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What is Friction?

tire chain creating static friction

Friction is the force that resists motion between two touching and moving objects or surfaces.
In addition to slowing down or stopping movement, friction also causes the moving objects or surfaces to heat up or make sounds.

Two types of frictions:

1. Static Friction
Static Friction is created when two objects are touching or pushing against each other without sliding.
For example, when you drive, your wheels push against the pavement causing the car to move, but there is no sliding of the tires against the pavement.

When you stop, your brakes create friction inside the wheels, which slows down the wheels, meaning your tires still push against the pavement, but in slower motion rather than sudden stopping (which causes sliding).

tire on water

2. Kinetic or Sliding Friction
Kinetic or Sliding Friction is created when two objects are touching and sliding against each other.
For example, if you drive on a slippery road, or stop suddenly, your tires may slide against the pavement. When your tires slide against the pavement, you will be more likely to lose control of your vehicle.

So for driving, you always want to be using static friction instead of kinetic or sliding friction.

When you drive, friction occurs between:

  • Your tires and the road (normal operation is static friction).
  • Brake pads and brake disks when you apply your brakes.
  • Different parts of your engine.
  • Different parts of your transmission.

The following factors can affect friction as you drive:

Vehicle weight.
The heavier the vehicle, the more friction is created between your tires and the road; this means you will need more engine power to push forward, and it will be easier to stop the vehicle on a level surface road.

When your vehicle is heavy, the increased friction between the tires and road will heat up the tires.  Thus, heavier vehicles will need tires that are more resistant to heat.

When you apply your brakes, it causes the car's brake pads to touch the brake discs, which creates friction between the pads and discs; the friction causes heat and also resists the motion of the wheels and, therefore, slows down or stops your car.

Sudden Braking
If you suddenly apply your brakes, you will cause your wheels to lock and slide on the pavement (this is called losing traction and skidding).

You will not want your wheels to slide on the pavement because:

  • You will more likely lose control of your vehicle.
  • When your wheels slide, you are using kinetic or sliding friction (instead of static friction), which increases the stopping distance of your vehicle.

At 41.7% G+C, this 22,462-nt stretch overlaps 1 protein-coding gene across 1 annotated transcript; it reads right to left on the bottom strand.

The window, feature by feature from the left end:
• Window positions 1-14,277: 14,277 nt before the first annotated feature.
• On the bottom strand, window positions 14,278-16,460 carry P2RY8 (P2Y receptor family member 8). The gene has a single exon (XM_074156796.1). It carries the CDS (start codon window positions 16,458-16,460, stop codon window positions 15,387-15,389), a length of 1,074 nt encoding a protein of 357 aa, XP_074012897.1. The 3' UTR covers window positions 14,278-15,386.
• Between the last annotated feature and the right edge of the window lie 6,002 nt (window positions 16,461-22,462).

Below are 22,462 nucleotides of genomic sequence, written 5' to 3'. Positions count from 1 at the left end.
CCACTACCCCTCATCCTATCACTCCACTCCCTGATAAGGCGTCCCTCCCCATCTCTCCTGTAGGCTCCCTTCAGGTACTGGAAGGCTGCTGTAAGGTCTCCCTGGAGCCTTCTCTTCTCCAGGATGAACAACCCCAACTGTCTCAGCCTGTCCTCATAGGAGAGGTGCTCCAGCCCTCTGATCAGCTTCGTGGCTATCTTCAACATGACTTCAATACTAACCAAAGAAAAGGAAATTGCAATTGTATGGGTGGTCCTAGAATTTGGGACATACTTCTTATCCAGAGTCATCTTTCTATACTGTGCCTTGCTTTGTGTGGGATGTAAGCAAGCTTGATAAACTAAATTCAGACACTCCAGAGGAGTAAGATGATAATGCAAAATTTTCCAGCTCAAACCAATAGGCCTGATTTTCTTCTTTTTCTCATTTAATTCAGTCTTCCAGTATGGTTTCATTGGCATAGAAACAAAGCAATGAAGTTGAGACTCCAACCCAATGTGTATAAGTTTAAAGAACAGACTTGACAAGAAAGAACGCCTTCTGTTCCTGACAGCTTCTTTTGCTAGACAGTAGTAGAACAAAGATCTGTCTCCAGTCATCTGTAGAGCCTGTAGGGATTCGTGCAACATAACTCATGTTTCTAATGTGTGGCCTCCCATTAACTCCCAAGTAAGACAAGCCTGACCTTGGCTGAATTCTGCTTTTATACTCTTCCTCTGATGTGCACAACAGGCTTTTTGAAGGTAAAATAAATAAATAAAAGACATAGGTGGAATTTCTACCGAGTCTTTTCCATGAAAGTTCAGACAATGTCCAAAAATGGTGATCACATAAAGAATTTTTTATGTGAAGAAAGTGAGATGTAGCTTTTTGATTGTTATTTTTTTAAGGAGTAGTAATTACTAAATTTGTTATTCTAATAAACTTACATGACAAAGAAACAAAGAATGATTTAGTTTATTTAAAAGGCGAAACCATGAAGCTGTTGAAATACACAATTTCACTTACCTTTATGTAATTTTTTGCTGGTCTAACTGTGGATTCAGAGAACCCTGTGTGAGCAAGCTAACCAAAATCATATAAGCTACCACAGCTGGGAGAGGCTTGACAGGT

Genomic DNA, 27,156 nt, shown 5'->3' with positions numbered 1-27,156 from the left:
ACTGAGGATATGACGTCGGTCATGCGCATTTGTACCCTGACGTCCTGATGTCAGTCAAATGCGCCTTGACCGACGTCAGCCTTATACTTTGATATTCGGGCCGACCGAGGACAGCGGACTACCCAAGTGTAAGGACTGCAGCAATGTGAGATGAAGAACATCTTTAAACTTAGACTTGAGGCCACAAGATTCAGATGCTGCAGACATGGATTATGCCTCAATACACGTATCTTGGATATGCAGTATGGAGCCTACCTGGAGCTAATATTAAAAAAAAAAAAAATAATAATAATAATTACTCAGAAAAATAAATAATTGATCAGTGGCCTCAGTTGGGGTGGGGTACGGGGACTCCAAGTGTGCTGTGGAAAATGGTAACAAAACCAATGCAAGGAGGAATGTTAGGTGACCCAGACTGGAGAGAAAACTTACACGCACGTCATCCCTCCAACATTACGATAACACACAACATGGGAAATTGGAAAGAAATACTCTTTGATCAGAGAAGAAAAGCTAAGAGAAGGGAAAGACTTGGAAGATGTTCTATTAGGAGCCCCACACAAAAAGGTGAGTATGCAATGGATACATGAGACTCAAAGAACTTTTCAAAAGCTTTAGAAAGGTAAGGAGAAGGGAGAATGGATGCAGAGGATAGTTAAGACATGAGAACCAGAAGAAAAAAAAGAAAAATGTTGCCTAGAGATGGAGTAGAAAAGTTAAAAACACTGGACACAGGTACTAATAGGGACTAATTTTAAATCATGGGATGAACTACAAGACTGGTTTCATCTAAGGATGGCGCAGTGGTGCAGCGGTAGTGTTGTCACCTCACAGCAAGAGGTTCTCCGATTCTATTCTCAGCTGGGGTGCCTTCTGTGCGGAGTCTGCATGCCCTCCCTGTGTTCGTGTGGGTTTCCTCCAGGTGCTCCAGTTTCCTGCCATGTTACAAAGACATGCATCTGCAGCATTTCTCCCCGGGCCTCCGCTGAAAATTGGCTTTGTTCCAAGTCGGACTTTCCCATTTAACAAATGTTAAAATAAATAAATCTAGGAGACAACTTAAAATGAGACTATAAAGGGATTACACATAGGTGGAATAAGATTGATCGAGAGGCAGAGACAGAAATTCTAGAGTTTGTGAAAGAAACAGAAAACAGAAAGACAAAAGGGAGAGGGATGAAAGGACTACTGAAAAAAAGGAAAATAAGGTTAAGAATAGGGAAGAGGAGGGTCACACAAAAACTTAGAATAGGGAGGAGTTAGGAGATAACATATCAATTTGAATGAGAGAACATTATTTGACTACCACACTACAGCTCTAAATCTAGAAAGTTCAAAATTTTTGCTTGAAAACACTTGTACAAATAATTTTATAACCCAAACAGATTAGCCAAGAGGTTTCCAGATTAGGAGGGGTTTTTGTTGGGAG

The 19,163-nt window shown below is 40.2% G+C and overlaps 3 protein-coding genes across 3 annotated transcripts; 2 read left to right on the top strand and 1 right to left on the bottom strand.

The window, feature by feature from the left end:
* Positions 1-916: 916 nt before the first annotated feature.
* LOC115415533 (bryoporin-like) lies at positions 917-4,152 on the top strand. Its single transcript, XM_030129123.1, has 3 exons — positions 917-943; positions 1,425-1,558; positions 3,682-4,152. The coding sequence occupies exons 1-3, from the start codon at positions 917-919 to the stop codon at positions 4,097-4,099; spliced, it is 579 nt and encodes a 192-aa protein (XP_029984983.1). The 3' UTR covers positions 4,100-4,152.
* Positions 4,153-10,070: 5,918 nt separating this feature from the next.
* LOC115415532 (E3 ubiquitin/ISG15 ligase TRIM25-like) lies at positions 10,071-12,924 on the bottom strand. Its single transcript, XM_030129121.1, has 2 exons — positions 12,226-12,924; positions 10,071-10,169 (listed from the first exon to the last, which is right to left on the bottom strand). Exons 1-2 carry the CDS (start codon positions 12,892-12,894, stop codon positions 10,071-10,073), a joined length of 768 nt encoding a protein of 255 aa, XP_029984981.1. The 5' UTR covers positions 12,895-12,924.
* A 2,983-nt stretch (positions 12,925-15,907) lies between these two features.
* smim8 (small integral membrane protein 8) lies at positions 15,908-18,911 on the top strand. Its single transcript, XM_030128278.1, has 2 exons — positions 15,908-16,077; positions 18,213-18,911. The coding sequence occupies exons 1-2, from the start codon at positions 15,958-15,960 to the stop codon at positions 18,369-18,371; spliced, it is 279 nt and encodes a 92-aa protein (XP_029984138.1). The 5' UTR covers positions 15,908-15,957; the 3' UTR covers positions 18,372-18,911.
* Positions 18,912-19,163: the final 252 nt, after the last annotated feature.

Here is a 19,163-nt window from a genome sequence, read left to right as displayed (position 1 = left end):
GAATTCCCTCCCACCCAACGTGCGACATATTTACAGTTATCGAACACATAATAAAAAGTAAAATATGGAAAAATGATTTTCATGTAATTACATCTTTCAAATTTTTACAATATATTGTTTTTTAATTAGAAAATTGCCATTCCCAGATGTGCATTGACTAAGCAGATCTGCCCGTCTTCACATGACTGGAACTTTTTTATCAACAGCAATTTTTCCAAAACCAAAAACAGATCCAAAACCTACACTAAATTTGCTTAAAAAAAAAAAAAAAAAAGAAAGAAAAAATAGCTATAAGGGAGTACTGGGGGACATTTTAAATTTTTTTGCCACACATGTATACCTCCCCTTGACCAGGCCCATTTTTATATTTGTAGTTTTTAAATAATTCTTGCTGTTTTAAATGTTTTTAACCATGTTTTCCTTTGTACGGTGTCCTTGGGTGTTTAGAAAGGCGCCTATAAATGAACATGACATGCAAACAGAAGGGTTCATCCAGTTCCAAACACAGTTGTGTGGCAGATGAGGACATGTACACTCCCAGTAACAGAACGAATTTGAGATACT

You will want your wheels to always turn on the pavement while driving or stopping because:

  • You have more control of your vehicle.
  • With your wheels still turning while stopping, you will be using static friction, which is the more efficient stopping force, and have shorter time and distance for stopping your vehicle.

So, when gradually stopping, your wheels continue turning until the car comes to a full stop, which is the most efficient method, using static friction to stop the vehicle.

Anti-lock brakes prevents the wheels from locking and sliding and provide the operations of wheels turning while stopping – this way, the more efficient friction (static friction) is used to stop the vehicle; the vehicle will stop in shorter time and distance and you will have a better control of your vehicle.

Downhill Braking
If you are driving on an extended downhill stretch road (for a few minutes), you may need to shift to a lower gear to slow down your vehicle. This is because if you use your brakes consistently for a few minutes on an extended downhill, the friction created between your brake pads and brake disks (rotors) keeps generating heat, and your brake component can become too hot and lose the ability to absorb any more downhill kinetic force.

Over-inflated, worn out smooth tires or slippery road conditions
When your tires are over-inflated, your tires are worn out their treads and are smooth, or if the road is slippery due to ice, snow, rain, oil, sand or dirt, there is less gripping power between the tires and pavement and therefore, less static friction and more kinetic or sliding friction. This creates the following problems for drivers:

  • Increased time and distance needed to stop your vehicle. In this situation, you will need to drive slower (safely – never drive too slowly compared to the flow of traffic) and allow more space to compensate for having less static friction.
  • You may not be able to start and start smoothly because your tires tend to have more sliding friction than static friction. You will need to start and stop your vehicle gradually to compensate for the less gripping power of your wheels.
  • You may not be able to have a good control of your vehicle, especially when turning because your wheels may slide to the sides instead of moving forward.

Under-inflated tires
When your tires are under-inflated, there will be more static friction between your tires and the road. The increased friction will cause more heat between your tires and road and can cause more wear on your tires, and possibly tire tread separation or blowouts.